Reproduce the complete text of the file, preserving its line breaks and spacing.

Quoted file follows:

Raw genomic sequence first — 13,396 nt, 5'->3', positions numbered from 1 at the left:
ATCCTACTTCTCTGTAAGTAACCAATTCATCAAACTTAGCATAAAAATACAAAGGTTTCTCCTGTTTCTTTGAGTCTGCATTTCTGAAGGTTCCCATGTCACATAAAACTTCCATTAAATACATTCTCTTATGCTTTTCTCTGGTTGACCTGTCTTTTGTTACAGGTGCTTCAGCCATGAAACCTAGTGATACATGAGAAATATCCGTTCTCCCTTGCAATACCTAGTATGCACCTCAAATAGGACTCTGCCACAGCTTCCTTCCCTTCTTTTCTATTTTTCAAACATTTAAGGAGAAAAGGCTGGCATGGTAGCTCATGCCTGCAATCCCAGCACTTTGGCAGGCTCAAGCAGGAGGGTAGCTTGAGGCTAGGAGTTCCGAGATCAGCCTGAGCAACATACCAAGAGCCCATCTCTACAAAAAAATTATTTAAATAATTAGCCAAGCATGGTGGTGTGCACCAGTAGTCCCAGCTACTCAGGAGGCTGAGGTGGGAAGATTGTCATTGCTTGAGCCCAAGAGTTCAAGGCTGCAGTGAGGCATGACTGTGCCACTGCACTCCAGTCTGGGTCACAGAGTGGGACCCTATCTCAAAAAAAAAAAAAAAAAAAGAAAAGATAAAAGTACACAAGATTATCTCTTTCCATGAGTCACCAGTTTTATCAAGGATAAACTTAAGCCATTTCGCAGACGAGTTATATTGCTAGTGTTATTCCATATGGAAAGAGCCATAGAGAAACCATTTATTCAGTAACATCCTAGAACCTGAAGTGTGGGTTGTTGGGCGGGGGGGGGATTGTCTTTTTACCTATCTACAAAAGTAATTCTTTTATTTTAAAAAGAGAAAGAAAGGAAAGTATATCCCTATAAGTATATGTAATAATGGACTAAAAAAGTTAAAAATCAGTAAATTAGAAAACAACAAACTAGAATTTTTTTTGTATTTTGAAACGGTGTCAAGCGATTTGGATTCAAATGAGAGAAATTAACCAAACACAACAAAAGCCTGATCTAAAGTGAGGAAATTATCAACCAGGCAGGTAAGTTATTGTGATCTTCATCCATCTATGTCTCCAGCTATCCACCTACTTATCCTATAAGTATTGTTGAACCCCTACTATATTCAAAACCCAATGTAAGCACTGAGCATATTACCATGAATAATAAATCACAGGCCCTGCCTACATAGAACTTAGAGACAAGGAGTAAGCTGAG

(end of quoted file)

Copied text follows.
Raw genomic sequence first — 13,396 nt, 5'->3', positions numbered from 1 at the left:
ATCCTACTTCTCTGTAAGTAACCAATTCATCAAACTTAGCATAAAAATACAAAGGTTTCTCCTGTTTCTTTGAGTCTGCATTTCTGAAGGTTCCCATGTCACATAAAACTTCCATTAAATACATTCTCTTATGCTTTTCTCTGGTTGACCTGTCTTTTGTTACAGGTGCTTCAGCCATGAAACCTAGTGATACATGAGAAATATCCGTTCTCCCTTGCAATACCTAGTATGCACCTCAAATAGGACTCTGCCACAGCTTCCTTCCCTTCTTTTCTATTTTTCAAACATTTAAGGAGAAAAGGCTGGCATGGTAGCTCATGCCTGCAATCCCAGCACTTTGGCAGGCTCAAGCAGGAGGGTAGCTTGAGGCTAGGAGTTCCGAGATCAGCCTGAGCAACATACCAAGAGCCCATCTCTACAAAAAAATTATTTAAATAATTAGCCAAGCATGGTGGTGTGCACCAGTAGTCCCAGCTACTCAGGAGGCTGAGGTGGGAAGATTGTCATTGCTTGAGCCCAAGAGTTCAAGGCTGCAGTGAGGCATGACTGTGCCACTGCACTCCAGTCTGGGTCACAGAGTGGGACCCTATCTCAAAAAAAAAAAAAAAAAAAGAAAAGATAAAAGTACACAAGATTATCTCTTTCCATGAGTCACCAGTTTTATCAAGGATAAACTTAAGCCATTTCGCAGACGAGTTATATTGCTAGTGTTATTCCATATGGAAAGAGCCATAGAGAAACCATTTATTCAGTAACATCCTAGAACCTGAAGTGTGGGTTGTTGGGCGGGGGGGGGATTGTCTTTTTACCTATCTACAAAAGTAATTCTTTTATTTTAAAAAGAGAAAGAAAGGAAAGTATATCCCTATAAGTATATGTAATAATGGACTAAAAAAGTTAAAAATCAGTAAATTAGAAAACAACAAACTAGAATTTTTTTTGTATTTTGAAACGGTGTCAAGCGATTTGGATTCAAATGAGAGAAATTAACCAAACACAACAAAAGCCTGATCTAAAGTGAGGAAATTATCAACCAGGCAGGTAAGTTATTGTGATCTTCATCCATCTATGTCTCCAGCTATCCACCTACTTATCCTATAAGTATTGTTGAACCCCTACTATATTCAAAACCCAATGTAAGCACTGAGCATATTACCATGAATAATAAATCACAGGCCCTGCCTACATAGAACTTAGAGACAAGGAGTAAGCTGAG